Blog Post 1
- Use a mindmap Web 2.0 tool to outline a debate between the head of the National Governor’s Association, Sir Ken Robinson, and Yong Zhao about Global homogenization: International benchmarking.
- Before reading any father, how would you predict that an “entrepreneurial mindset” (Zhao, 2012, p. 5) would change education today? What would be some specific changes at your school if we truly embraced this mindset toward education at your school?
In my opinion, an entrepreneurial mindset would change education by altering how students are assessed as well as changing how the content is taught. I do not believe lessons would be driven by core content standards if schools were thinking with an entrepreneurial mindset. What would be important to teach is ways of thinking. There would be a lot more freedom as to how basics are presented, such as reading and math. There would definitely be little to no testing taking place if education was based on an entrepreneurial mindset. Assessing would be done through project and presentations. Students would be given choices as to what they would create to be assessed on. The skills learned through doing this would be deemed important because those skills are what employers are looking for in employees. If things like those mentioned above occurred, I believe the graduation rate would go up and the unemployment rate would go down.
There are so many instances right now where students graduating from high school and college are unemployable because they lack the skills necessary for the jobs of today. I saw this cartoon the other day.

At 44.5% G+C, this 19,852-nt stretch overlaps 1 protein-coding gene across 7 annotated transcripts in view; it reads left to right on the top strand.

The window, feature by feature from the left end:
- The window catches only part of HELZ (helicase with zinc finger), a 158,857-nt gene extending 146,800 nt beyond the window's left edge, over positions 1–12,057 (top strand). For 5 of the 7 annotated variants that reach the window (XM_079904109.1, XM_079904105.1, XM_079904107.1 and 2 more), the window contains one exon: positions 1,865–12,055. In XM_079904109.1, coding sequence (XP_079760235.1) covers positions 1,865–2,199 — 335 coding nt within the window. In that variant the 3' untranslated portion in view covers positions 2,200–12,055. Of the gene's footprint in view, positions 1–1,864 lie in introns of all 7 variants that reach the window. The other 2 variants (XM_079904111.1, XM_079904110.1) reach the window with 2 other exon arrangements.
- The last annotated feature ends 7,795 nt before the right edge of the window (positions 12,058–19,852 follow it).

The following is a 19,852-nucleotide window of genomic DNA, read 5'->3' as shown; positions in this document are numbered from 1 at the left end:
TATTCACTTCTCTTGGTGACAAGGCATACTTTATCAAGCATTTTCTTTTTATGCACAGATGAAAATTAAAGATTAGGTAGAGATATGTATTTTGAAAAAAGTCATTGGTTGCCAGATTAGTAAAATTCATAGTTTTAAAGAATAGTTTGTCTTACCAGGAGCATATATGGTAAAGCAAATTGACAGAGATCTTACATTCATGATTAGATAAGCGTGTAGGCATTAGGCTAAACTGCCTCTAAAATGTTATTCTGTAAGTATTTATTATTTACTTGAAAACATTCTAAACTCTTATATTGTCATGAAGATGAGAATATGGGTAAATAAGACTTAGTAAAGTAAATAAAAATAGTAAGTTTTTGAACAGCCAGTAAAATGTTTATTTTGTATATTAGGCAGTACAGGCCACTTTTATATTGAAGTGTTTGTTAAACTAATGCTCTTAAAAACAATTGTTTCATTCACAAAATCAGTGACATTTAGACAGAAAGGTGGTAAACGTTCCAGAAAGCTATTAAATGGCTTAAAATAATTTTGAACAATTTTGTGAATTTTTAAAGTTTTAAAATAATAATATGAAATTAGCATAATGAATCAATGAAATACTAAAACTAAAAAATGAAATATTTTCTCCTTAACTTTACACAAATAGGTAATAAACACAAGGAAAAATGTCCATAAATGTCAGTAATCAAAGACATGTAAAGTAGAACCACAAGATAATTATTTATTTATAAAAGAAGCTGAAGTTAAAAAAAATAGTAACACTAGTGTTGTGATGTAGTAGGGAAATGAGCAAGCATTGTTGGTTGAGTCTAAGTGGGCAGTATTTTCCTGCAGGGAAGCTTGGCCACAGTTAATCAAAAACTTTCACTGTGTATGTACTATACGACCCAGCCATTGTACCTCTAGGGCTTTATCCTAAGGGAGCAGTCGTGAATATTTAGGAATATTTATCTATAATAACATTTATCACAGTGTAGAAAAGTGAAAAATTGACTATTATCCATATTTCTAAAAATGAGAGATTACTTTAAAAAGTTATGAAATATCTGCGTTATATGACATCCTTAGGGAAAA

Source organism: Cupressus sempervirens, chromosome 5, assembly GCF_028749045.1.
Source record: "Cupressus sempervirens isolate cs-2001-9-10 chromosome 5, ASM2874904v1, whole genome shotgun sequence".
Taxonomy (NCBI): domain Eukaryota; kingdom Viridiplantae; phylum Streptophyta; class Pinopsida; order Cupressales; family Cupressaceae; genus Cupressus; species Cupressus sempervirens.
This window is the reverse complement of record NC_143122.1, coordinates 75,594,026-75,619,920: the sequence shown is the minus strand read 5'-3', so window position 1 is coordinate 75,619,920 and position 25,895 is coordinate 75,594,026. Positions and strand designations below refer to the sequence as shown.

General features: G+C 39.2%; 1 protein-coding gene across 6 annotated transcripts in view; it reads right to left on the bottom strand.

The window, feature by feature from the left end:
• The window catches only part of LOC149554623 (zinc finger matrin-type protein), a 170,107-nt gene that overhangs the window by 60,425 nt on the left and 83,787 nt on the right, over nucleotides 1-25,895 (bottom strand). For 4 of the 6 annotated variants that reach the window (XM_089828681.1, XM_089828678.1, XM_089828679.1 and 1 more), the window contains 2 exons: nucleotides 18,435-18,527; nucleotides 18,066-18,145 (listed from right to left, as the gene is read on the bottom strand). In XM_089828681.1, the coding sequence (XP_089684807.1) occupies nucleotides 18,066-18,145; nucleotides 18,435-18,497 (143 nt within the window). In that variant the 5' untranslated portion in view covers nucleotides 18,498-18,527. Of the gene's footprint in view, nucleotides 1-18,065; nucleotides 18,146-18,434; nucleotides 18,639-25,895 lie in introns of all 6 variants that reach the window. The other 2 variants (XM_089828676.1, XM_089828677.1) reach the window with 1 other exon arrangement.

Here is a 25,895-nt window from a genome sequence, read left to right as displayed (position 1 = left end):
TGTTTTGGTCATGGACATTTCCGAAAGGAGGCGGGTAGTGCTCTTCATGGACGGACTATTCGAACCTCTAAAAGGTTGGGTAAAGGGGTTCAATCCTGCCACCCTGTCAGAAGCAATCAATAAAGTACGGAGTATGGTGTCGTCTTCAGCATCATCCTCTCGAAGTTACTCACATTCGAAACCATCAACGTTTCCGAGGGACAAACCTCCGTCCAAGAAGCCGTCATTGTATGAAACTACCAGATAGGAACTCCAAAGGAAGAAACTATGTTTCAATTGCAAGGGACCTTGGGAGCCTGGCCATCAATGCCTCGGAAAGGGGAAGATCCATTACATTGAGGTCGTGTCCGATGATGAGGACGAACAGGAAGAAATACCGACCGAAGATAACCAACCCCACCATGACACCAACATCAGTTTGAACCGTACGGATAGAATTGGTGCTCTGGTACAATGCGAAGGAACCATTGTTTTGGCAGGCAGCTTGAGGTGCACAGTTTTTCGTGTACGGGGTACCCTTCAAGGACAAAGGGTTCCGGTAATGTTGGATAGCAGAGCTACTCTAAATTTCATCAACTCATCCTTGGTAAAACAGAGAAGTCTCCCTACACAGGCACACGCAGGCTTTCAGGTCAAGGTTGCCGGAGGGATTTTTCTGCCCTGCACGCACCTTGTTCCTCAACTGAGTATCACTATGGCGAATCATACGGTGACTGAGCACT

Students are just being taught how to memorize information, not how to take what they know and apply it to situations. One of the main problems are that employers “find today’s college graduates severely lacking in some basic skills, particularly problem solving, decision making, and the ability to prioritize tasks” (Selingo, 2015). What’s really scary is that the students have a false sense of security, because they have attained good grades, which were based on standardized tests. These graduates believe they are truly ready and qualified for the workforce, but they aren’t (Hyde & Bravo, 2015).
Cartoon Taking Tests. (n.d.). [Image]. Retrieved from http://www.hmleague.org/wp-content/uploads/2014/04/Cartoon-taking-tests.png
Hyde, J. & Bravo, A. (2015, September 21). Students think they’re ready for the real world; employers, not so much. Retrieved from http://www.forbes.com/sites/realspin/2015/09/21/students-think-theyre-ready-for-the-real-world-employers-not-so-much/#3aa10c653e81
ISTE. (2012, July 9). ISTE 2012 Tuesday keynote featuring yong zhao. Retrieved from https://www.youtube.com/watch?v=mKXeNKsjoMI&feature=related
Selingo, J. J. (2015, January 26). Why are so many college students failing to gain job skills before graduation? Retrieved from https://www.washingtonpost.com/news/grade-point/wp/2015/01/26/why-are-so-many-college-students-failing-to-gain-job-skills-before-graduation/
TED 2006. (2006, February). Ken robinson: Do schools kill creativity? Retrieved from http://www.ted.com/talks/ken_robinson_says_schools_kill_creativity
TED 2007. (2007, March). Gever tulley: 5 dangerous things you should let your kids do. Retrieved from http://www.ted.com/talks/gever_tulley_on_5_dangerous_things_for_kids
Zhao, Y. (2012). World class leaners: Educating creative and entrepreneurial students. Thousand Oaks, CA: Corwin.